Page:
Crisis of the Modern World by Rene Guenon

Crisis of the modern world by rene Guenon analyzes what guenon thinks are the causes for the decline of civilization in a rigorous and logical way.

He covers history being a repeating cycle of civilizations growing and declining. He explains that cycle as largely caused by the tendency of western man to generate new cultural information, as more information is generated it necessarily separates man from the information which was present at his creation. This is how man becomes separate from the fundamental principles of his existence, causing society to decline.

One of his most important points is his distinction between action and contemplation and claim that contemplation is superior because it connects people to their fundamental principles. Contemplation is participation in the unchanging, the traditional, the lindy. Meanwhile action is often just progress for the sake of progress, which necessarily takes time away from contemplation and produces little of social value on its own.

He also offers a unique critique of democracy from the perspective that is it an unnecessarily quantitative process. Democracy is quantitative because it attributes moral superiority to the voting majority, majority being a quantity. This tendency towards quantity is opposed to qualitative systems such as traditional monarchy or theocracy, which attribute moral divinity to the ruling entity because that entity is simply superior to humanity in a hierarchy.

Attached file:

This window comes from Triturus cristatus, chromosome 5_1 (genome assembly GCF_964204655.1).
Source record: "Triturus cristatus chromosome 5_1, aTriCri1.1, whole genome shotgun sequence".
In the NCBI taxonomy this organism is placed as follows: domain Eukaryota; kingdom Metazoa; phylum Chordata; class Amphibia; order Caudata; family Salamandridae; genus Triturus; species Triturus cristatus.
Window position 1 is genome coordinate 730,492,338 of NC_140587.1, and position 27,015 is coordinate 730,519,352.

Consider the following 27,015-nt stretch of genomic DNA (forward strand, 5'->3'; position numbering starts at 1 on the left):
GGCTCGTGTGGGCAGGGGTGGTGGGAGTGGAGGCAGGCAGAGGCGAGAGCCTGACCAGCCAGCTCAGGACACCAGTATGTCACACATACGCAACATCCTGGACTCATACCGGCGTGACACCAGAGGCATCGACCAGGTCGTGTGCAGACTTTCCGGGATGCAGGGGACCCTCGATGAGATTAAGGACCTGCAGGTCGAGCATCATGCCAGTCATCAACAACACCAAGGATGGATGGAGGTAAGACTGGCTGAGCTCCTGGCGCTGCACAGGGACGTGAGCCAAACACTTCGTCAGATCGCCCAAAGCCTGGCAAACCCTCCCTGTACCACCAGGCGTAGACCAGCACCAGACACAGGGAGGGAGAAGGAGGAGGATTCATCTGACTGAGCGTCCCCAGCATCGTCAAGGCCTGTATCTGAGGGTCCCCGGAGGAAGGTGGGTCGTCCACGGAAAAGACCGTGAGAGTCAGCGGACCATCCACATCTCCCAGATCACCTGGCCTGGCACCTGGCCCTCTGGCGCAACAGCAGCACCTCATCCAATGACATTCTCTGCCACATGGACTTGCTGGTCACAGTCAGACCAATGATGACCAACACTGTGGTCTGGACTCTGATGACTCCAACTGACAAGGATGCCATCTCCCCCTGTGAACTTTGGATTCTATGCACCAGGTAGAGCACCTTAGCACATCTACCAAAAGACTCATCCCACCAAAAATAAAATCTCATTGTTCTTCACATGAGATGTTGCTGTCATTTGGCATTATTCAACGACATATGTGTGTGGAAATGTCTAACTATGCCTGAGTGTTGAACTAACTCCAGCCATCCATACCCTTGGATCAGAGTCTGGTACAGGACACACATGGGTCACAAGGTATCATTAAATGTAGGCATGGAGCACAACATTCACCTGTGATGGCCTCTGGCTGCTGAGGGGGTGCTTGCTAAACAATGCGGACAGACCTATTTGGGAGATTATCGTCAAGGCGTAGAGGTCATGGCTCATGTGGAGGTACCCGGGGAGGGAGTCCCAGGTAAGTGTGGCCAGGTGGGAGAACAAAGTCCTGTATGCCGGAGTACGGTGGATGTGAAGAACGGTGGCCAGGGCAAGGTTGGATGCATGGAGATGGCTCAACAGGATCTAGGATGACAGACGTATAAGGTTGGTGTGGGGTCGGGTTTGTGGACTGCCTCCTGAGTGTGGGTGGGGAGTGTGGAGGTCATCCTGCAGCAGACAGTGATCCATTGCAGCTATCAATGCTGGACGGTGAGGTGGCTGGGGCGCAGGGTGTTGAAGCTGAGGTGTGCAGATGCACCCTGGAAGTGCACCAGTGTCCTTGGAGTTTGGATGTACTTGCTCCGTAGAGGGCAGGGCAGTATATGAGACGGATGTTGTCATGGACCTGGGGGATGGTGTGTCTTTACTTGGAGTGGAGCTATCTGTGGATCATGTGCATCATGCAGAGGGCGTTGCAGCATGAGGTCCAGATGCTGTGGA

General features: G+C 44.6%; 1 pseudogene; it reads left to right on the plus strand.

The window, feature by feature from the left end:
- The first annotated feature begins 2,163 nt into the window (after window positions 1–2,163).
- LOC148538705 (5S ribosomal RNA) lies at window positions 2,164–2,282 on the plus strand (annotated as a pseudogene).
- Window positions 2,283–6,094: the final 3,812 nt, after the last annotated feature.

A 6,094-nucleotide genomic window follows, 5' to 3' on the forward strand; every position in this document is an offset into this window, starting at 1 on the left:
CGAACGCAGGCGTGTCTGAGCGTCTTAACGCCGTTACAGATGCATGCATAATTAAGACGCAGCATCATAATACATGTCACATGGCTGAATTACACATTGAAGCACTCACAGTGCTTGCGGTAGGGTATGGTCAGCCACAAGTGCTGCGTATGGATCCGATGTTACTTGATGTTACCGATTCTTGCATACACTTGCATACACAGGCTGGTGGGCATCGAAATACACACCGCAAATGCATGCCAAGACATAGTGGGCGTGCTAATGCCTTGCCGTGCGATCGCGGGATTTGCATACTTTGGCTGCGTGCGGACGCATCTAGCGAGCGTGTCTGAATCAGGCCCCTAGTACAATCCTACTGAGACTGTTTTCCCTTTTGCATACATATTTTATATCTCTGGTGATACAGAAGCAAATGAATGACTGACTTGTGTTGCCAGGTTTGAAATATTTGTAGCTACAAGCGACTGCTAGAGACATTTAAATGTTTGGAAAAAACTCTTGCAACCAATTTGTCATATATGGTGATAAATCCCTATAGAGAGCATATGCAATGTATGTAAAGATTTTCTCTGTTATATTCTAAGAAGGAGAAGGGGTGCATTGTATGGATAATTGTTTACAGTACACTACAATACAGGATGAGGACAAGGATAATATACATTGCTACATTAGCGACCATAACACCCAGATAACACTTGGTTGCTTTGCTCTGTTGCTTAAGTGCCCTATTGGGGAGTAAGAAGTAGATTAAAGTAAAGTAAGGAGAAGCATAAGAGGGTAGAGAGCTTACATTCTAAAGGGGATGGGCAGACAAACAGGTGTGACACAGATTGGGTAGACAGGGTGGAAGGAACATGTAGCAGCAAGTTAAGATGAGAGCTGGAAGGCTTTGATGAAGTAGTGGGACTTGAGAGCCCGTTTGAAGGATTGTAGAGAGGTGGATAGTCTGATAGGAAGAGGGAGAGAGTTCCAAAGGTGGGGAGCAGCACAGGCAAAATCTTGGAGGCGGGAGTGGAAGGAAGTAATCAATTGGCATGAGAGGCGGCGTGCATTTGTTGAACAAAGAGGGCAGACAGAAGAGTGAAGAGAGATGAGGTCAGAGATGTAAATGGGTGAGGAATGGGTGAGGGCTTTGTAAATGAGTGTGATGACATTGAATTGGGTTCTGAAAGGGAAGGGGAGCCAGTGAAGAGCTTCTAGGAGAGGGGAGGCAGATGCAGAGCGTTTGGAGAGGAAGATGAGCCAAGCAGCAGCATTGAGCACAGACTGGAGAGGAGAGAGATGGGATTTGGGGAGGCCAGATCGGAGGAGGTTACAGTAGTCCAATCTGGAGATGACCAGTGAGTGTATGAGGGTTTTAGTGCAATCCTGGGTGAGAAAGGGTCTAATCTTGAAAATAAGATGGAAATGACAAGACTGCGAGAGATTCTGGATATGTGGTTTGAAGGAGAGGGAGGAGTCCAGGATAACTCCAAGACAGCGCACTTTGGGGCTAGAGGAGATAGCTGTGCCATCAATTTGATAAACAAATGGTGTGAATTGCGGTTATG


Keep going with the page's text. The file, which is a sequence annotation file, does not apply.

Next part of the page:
Guenon has built a very useful dichotomy between quantity and quality, which is incredibly effective at diagnosing much of the problems in society. It explains the excessive societal biases towards materialism, towards quantifiable sciences over religion, towards what can be seen over what can be thought, towards the individual over the common good.

He also provides a unique indirect take on imperialism, indicating that it was once a beneficial process but was ruined by the paradoxical nature of western equality, which can't be satisfied until every country practices as much equality as the west does, necessating the imperialistic spread of this ideology to negate global inequality. Guenon then offers a good critique of egalitarianism, it is obsessed with accessibility and is opposed to elitism. Everyone must be able to participate in everything at the same level. This causes the quality of existing knowledge and cultural information to drop until it is comprehensible by the general population. Once again quality is losing ground to a quantity, this quantity being the number of people capable of participating.

Overall this book's analysis is incredibly unique, you won't find ideas like this outside of Guenon. It is prophetic, its predictions are all coming true in today's world, making his ideas even more insightful today than when they were first written. I recommend it to anyone interested in understanding the specific mechanisms behind the decline of the western world. I would also recommend his later book "The Reign of Quantity and the Signs of the Times", which expands on this book greatly.

I take significant inspiration from Guenon in this article.